(BTW, it's been so long since I used an IDE that I misread that as "it's all about IED's", which frankly gave me a bit of a jolt.)

Posts: 8393 | Registered: Feb 2011  |  IP: Logged | Report this post to a Moderator
TomDavidson
Member
Member # 99

 - posted      Profile for TomDavidson   Email TomDavidson   Send New Private Message       Edit/Delete Post   Reply With Quote 
quote:
I use Emacs to edit and compile; others use VI and the command line.
Oh, God, I'm sorry. [Smile]
Posts: 22935 | Registered: Nov 2000  |  IP: Logged | Report this post to a Moderator
KidTokyo
Member
Member # 6601

 - posted      Profile for KidTokyo   Email KidTokyo       Edit/Delete Post   Reply With Quote 
Al,

I agree completely, and that was the distinction I was trying to make myself. [Smile]

Also, I was responding to Josh, who seemed to be talking about user experience.

I'm sure Linux is great for programmers and customizers -- I hear this from all sides, scientists and many professional artists as well. Doesn't Peter Jackson's effects studio use it? I've heard it's the industry standard for CGI (though apparently most anime is done on software that runs on windows).

Most of the advantages of Linux involve programmer needs I only vaguely understand. For me, "better than Vista on an old laptop" is enough.

Posts: 2336 | Registered: Sep 2010  |  IP: Logged | Report this post to a Moderator
AI Wessex
Member
Member # 6653

 - posted      Profile for AI Wessex   Email AI Wessex   Send New Private Message       Edit/Delete Post   Reply With Quote 
Right, understood [Smile] , but I couldn't resist. Linux or other Unix-like OS's have been the only real base on which to build MPP or high-performance distributed systems for the past 8-10 years. Now that Hadoop is beginning to mature as a distributed environment for the "big data" market, the arrow is beginning to swing in that direction. Not to mention that Hadoop is named after a stuffed elephant (a worthy name successor to Yahoo and Google) and has tools with names like flume, oozie, sqoop, hive, pig and zookeeper. Who could resist?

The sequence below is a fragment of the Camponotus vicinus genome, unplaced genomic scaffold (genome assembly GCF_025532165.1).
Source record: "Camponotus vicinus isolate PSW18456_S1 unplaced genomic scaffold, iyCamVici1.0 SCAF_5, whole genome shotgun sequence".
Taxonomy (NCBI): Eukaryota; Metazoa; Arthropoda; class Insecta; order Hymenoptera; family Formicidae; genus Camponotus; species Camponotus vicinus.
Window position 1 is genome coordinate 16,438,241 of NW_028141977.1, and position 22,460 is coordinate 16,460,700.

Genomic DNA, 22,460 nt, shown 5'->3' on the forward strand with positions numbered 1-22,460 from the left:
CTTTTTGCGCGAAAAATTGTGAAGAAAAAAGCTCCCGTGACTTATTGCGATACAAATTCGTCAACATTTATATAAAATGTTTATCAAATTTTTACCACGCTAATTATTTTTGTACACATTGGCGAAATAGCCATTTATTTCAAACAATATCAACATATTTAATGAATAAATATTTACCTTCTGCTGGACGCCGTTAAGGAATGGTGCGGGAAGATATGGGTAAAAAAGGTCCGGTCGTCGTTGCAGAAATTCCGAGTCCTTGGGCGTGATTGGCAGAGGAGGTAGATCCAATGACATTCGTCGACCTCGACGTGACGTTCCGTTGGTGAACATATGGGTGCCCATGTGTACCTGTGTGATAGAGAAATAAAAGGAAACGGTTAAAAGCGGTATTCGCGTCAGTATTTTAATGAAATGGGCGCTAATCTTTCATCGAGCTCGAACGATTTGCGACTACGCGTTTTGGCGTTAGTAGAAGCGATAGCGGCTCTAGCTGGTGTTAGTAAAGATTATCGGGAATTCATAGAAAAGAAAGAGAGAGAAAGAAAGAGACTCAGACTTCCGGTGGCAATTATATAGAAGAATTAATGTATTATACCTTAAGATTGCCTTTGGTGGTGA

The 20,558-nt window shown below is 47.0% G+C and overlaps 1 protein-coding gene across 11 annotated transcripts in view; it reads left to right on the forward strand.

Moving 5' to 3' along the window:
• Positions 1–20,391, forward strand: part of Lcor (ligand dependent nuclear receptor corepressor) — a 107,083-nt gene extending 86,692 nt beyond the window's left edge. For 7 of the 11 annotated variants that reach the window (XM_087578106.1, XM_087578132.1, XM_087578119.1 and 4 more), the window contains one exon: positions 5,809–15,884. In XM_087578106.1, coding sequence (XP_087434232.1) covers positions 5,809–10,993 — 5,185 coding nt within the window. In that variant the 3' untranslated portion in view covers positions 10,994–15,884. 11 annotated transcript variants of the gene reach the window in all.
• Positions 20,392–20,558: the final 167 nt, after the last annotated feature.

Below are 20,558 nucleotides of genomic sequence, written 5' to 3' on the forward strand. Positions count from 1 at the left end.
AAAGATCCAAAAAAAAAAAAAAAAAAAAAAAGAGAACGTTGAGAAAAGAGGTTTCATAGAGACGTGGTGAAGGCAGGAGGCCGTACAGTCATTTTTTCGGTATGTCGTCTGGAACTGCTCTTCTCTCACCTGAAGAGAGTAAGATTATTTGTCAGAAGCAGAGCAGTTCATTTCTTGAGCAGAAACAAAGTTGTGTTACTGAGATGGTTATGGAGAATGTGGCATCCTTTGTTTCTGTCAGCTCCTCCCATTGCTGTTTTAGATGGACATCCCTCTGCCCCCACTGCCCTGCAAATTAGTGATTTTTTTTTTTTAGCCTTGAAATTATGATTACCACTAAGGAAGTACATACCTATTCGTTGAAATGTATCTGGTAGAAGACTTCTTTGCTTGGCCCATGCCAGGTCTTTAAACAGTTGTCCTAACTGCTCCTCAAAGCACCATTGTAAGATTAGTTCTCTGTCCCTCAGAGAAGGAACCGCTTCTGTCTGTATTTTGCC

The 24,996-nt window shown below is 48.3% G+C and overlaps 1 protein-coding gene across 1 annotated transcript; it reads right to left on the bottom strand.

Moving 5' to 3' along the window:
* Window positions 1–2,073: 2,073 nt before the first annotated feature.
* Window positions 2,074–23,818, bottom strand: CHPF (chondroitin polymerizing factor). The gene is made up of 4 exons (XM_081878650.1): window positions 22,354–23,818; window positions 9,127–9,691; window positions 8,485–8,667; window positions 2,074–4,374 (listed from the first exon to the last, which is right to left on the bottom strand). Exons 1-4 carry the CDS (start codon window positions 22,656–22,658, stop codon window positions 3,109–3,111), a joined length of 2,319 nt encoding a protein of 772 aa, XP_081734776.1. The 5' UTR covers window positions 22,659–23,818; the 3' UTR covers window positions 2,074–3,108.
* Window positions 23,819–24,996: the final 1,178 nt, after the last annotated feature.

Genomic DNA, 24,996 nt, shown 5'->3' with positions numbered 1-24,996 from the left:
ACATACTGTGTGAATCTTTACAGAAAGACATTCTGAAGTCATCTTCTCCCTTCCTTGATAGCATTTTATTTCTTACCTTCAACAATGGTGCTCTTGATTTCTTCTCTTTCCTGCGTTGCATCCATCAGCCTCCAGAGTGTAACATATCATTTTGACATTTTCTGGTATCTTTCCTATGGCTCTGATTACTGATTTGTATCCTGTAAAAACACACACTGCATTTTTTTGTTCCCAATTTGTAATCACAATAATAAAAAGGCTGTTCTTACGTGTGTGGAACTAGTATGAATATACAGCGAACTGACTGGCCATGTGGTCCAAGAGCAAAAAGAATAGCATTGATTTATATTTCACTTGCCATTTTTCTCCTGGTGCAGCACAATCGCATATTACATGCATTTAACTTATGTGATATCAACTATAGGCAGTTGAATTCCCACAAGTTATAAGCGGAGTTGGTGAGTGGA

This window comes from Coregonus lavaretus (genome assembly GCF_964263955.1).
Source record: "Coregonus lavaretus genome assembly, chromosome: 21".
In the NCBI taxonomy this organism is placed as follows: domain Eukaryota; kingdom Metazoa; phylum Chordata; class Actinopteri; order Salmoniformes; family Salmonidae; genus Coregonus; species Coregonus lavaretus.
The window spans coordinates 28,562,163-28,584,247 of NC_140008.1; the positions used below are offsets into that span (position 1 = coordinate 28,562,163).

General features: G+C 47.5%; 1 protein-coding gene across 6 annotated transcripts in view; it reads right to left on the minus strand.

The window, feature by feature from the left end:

Posts: 8393 | Registered: Feb 2011  |  IP: Logged | Report this post to a Moderator
RedVW on a Laptop
Member
Member # 615

 - posted      Profile for RedVW on a Laptop   Email RedVW on a Laptop   Send New Private Message       Edit/Delete Post   Reply With Quote 
If your still using emacs is it actually worth it?
Posts: 507 | Registered: Jan 2002  |  IP: Logged | Report this post to a Moderator
AI Wessex
Member
Member # 6653

 - posted      Profile for AI Wessex   Email AI Wessex   Send New Private Message       Edit/Delete Post   Reply With Quote 
Old habits. I've been using it for about 30 years and still think it is the best C++ context editing/compiling tool out there. It integrates with GCC(G++), shells, email and pretty much any damn thing else you want. I've got hundreds of custom elisp macros and special keys that I've written or acquired that I wouldn't want to leave behind, too. XEmacs gives Emacs that nice GUI shine, so I also consider that it is a real IDE (eh, Tom?).